Abbey was also one of the last people to float Glen Canyon, a 186-mile-long stretch of the Colorado River that many considered more spectacular than Grand Canyon, before it was dammed in 1963 and turned into a Jet Ski and houseboat vacationland, Lake Powell. The dam inspired Abbey’s great eco-sabotage thriller, “The Monkey Wrench Gang,” which the FBI considered incendiary enough to keep tabs on him for the rest of his life.
Abbey also bemoaned what he called “industrial tourism” and the designs of the National Park Service to develop Arches for better “accessibility” — that is, more traffic — which struck him as a profane attempt to bend nature to our will. “Let the people walk,” he wrote. Or crawl, or bicycle. Anything to get them out of their cars and preserve what little wilderness remained. “I entreat you, get out of those motorized wheelchairs, get off your foam rubber backsides, stand up straight like men! like women! like human beings! and walk — walk — WALK upon our sweet and blessed land!”
In the end, it was no use. Shortly after he left Arches, it was modernized — “improved,” the thinking went. The roads were paved, campsites gussied-up, a visitor center installed, and the entrance moved to its current location, closer to Moab. Arches’ “old magic,” as Abbey called it, was gone.
Except, not entirely.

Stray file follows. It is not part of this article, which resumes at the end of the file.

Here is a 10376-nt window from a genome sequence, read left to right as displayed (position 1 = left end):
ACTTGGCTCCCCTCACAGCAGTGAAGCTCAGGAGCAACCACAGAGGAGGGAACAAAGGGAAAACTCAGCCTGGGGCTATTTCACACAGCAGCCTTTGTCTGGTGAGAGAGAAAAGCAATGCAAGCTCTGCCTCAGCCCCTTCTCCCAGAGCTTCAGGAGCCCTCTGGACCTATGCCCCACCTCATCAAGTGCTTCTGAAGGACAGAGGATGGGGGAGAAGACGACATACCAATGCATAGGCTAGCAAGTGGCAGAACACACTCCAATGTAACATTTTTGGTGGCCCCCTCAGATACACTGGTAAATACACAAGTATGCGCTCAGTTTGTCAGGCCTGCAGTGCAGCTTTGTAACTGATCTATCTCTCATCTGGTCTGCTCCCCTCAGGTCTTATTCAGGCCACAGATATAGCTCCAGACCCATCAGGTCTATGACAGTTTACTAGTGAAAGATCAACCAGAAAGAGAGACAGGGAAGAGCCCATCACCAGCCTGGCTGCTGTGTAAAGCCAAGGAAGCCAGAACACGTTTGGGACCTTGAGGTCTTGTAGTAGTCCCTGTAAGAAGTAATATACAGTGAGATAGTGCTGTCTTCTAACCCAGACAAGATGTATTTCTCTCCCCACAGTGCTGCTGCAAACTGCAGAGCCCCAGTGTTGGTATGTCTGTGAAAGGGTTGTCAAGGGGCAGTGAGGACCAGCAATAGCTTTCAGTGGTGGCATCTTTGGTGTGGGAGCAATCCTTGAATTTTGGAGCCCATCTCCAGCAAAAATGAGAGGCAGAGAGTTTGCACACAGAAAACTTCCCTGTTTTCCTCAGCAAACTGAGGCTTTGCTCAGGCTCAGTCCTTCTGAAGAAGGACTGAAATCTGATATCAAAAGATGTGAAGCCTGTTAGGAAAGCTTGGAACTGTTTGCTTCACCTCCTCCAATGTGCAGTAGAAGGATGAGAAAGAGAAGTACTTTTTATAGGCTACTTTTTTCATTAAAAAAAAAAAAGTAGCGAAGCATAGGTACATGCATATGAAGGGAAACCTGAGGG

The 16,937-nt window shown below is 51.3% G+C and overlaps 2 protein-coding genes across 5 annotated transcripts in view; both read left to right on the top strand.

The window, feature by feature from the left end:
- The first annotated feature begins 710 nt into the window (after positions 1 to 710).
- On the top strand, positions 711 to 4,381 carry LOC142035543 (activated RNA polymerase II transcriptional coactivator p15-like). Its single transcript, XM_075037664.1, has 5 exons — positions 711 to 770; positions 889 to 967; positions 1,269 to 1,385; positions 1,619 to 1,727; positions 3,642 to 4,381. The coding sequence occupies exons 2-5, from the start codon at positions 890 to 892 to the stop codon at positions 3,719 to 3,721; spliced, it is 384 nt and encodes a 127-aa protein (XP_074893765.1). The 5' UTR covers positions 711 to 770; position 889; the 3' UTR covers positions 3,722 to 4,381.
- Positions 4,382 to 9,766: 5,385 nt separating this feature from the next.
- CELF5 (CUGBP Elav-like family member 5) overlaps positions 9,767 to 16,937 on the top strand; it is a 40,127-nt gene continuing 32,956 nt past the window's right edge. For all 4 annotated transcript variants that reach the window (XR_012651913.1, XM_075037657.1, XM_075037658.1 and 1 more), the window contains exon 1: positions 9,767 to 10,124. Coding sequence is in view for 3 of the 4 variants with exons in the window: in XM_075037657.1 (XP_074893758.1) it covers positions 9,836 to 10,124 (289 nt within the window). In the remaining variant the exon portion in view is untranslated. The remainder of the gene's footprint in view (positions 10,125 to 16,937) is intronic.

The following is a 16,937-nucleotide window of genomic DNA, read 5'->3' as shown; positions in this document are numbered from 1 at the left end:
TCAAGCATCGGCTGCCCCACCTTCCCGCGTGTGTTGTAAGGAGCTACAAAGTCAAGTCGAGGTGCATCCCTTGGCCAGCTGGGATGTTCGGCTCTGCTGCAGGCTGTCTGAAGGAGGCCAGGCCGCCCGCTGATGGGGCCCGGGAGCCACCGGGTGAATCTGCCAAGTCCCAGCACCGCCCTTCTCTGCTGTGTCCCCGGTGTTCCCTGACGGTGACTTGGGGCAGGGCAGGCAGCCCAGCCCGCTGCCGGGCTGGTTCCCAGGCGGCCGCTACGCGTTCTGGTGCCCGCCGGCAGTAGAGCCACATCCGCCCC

I spent the next day roaming Upper Courthouse Wash, along the park’s southwestern edge, which I seemed to have all to myself. I say “roaming,” as if I grasped where I was the whole time, which of course I didn’t. Gray, saggy clouds parted midday to reveal a truly mean sun. The light had a surgical edge that made everything flare like magnified glass.
I slipped farther into a canyon flooded with sun and wind and birds — ash-throated flycatchers and every raven in the world, it seemed, gathering to complain about the heat. In an early chapter, Abbey punches cattle through Upper Courthouse Wash with some cowboy friends — grazing was allowed in Arches during its monument days — and the experience put him in mind of that most elusive desert resource: water. “Everything seemed to be withering in the heat, blasted and shrunken under the furnace of the sun. I dreamed of water ...” It was easy to see how things could get sketchy fast, and I was glad for my insulated hydropack and extra water bottles.